After the three crosses were hoisted into position and the initial shock associated with crucifixion set in, the Bible tells that at first, both of the criminals joined the mob in mocking Him. "Even the robbers who were crucified with Him reviled Him." Matthew 27:44, NKJV. But as the agonizing hours dragged by, the thief on His right began to reflect on his wasted life and now-hopeless future. As he humbled himself, the Holy Spirit began to penetrate the man's contrite heart and urged him to consider the noble way Jesus bore His suffering. There was a growing conviction in the thief's mind that perhaps this was more than an ordinary man who was hanging a few feet away. Consider the following points:


  • This man had almost certainly heard of Jesus' many miracles. Nearly everyone living in Palestine during that time-from Herod on his throne to the lowly beggar on the street-had heard of the wonderful works of mercy wrought by this carpenter from Nazareth. Even the noted Jewish historian Flavius Josephus spoke of the incredible miracles Jesus performed.
  • When Pontius Pilate brought Barabbas and Jesus before the people, the thief likely noticed the marked contrast between their angry leader and the gentle Saviour. He probably heard Pilate ask, "What shall I do then with Jesus which is called Christ?" Matthew 27:22. But even more important was Pilate's confession, "I find no fault in this man." Luke 23:4.
  • He probably overheard many believers in the crowd speak of Christ's miracles and great deeds.
  • The thief heard Jesus forgive His enemies. It was almost an involuntary reflex to fight, struggle, and curse as the spikes were being driven through the hands and feet. But the repentant thief clearly heard Jesus say, "Father, forgive them; for they know not what they do." Luke 23:34. Like a lamb before slaughter, the Messiah made no effort to resist (Isaiah 53:7).
  • He saw the Roman soldiers casting lots for Christ's garments at the foot of the cross, in direct fulfillment of King David's messianic prophecy: "They part my garments among them, and cast lots upon my vesture." Psalm 22:18.
  • He witnessed a supernatural darkness descend over the land in the middle of a spring day (Matthew 27:45).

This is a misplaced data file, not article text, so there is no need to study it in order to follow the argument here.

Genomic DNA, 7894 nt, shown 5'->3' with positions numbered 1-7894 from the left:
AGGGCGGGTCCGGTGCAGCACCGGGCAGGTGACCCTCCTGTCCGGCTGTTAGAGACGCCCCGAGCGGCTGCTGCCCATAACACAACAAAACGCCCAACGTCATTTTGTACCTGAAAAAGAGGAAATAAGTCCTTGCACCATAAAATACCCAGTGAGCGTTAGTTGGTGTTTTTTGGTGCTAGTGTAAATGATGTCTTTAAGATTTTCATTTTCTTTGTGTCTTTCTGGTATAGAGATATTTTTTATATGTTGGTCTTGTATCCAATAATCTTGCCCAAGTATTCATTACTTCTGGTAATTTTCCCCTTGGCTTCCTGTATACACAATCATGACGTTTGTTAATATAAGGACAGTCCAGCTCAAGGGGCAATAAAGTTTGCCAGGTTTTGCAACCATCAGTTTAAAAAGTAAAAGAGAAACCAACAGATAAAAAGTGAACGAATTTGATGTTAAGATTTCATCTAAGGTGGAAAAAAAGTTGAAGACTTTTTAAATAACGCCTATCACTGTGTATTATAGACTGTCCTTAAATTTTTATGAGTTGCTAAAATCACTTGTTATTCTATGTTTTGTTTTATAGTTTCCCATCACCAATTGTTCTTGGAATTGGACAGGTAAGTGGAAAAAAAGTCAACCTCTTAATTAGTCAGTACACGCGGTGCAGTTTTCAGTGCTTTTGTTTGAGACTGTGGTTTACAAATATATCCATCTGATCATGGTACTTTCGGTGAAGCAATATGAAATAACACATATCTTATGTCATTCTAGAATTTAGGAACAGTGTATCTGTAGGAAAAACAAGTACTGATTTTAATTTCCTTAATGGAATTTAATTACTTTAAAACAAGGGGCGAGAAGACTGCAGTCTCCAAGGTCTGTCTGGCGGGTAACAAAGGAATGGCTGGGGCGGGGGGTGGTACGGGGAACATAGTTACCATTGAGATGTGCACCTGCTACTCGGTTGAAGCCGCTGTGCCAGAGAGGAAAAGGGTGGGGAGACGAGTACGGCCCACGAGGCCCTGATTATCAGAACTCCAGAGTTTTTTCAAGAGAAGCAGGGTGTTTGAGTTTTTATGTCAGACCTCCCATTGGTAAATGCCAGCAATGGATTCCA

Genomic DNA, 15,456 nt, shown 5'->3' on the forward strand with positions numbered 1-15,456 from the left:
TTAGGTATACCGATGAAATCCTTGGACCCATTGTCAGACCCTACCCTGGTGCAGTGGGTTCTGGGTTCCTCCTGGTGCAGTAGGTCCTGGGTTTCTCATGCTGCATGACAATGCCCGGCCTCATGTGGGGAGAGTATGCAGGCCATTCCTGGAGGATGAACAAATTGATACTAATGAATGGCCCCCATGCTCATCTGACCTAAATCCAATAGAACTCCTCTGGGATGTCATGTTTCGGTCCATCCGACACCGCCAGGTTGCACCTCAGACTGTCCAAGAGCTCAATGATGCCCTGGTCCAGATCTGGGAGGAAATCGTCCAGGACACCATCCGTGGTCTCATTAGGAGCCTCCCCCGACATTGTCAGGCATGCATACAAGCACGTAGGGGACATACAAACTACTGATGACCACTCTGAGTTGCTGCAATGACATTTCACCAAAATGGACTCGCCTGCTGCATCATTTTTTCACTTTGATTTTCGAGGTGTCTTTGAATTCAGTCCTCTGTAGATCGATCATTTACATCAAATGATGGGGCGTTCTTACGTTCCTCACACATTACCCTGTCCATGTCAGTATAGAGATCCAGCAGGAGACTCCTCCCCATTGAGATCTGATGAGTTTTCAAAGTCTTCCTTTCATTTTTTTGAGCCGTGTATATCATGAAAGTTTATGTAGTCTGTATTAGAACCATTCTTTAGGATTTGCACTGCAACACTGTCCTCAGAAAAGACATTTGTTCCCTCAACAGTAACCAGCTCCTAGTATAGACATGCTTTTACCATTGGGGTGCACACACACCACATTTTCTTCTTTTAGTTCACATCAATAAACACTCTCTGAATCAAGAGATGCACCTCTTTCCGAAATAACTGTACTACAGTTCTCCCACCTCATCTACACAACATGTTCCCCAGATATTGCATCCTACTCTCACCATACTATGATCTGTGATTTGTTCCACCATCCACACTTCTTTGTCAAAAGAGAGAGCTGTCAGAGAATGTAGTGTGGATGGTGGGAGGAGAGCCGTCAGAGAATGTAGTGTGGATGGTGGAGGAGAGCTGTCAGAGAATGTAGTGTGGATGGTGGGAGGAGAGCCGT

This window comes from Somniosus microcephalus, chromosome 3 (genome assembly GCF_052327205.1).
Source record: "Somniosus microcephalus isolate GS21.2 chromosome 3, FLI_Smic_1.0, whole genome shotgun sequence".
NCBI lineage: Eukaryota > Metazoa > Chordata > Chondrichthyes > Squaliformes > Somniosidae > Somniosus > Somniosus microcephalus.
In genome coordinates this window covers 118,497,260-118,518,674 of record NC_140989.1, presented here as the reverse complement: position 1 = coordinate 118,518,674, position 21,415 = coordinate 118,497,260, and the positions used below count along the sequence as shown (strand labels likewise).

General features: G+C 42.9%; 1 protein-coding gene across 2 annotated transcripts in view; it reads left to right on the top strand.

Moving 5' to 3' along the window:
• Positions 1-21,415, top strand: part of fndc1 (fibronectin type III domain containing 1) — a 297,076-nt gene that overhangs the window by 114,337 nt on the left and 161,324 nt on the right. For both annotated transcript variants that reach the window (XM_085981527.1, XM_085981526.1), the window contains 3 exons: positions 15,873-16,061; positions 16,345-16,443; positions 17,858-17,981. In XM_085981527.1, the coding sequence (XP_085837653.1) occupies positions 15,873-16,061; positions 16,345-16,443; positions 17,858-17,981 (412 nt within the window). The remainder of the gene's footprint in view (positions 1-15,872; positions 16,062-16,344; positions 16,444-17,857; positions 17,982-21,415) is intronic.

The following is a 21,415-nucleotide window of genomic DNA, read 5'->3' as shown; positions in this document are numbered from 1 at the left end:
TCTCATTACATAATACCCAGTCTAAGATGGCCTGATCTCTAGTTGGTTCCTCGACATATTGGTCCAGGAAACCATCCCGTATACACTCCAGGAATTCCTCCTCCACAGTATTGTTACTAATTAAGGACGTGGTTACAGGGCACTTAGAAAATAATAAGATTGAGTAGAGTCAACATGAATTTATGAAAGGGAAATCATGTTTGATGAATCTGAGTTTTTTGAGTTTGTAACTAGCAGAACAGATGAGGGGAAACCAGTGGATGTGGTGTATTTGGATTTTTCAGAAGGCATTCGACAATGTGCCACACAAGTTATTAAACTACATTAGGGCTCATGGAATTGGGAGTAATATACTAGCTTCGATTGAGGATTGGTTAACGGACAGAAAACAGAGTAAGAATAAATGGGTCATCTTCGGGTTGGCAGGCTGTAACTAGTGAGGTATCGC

• He read the sign directly above the head of Jesus, which declared: "This is the King of the Jews." Luke 23:38.

    As the evidence of Jesus' divine nature continues to mount, the thief on His right hand feels the Holy Spirit press upon him. There is only one logical verdict. The long-awaited Messiah, the King of Israel, is hanging on the cross beside him. This is the One who came to fulfill the famous prophecy: "But he was wounded for our transgressions, he was bruised for our iniquities: the chastisement for our peace was upon him; and with his stripes we are healed. ... And he made his grave with the wicked. ... And he was numbered with the transgressors; and he bare the sin of many, and made intercession for the transgressors." Isaiah 53:5, 9, 12.

    Somehow this thief understands that Jesus is suffering for "the transgressors" and knows that he is in that category. In the classic book The Desire of Ages, we read: "Little by little the chain of evidence is joined together. In Jesus, bruised, mocked, and hanging upon the cross, he sees the Lamb of God, that taketh away the sin of the world. Hope is mingled with anguish in his voice as the helpless, dying soul casts himself upon a dying Saviour."1

    The criminal on the left joins the taunting mob and shouts, "If thou be the Christ, save thyself and us." Luke 23:39. But the repentant thief, aware that he is dying and has nothing to fear, now speaks in Jesus' defense. Turning to his former partner, he asks, "Dost not thou fear God, seeing thou art in the same condemnation? And we indeed justly; for we receive the due reward of our deeds: but this man hath done nothing amiss." Luke 23:40, 41.

    I can almost see a temporary silence fall upon the mocking crowd as they listen to this unusual exchange. Then the repentant thief's final words pass through his parched, quivering lips. He calls out in clear, triumphant tones: "Lord, remember me when thou comest into thy kingdom." Verse 42. His famous plea begins with "Lord" and ends with "kingdom." He does not ask for justice, but mercy.

    The Deadly "If"
    Please don't miss the fact that both thieves wanted to be saved. However, the thief on the Lord's left did not have a saving faith. He said, "If thou be the Christ."

    "If" is a neutralizing word when praying to the Lord of the universe. When tempting Jesus in the wilderness, the devil revealed his identity when he said, "If thou be the Son of God." Matthew 4:3. Without faith it is impossible to please God (Hebrews 11:6), and the word "if" neutralizes a person's faith.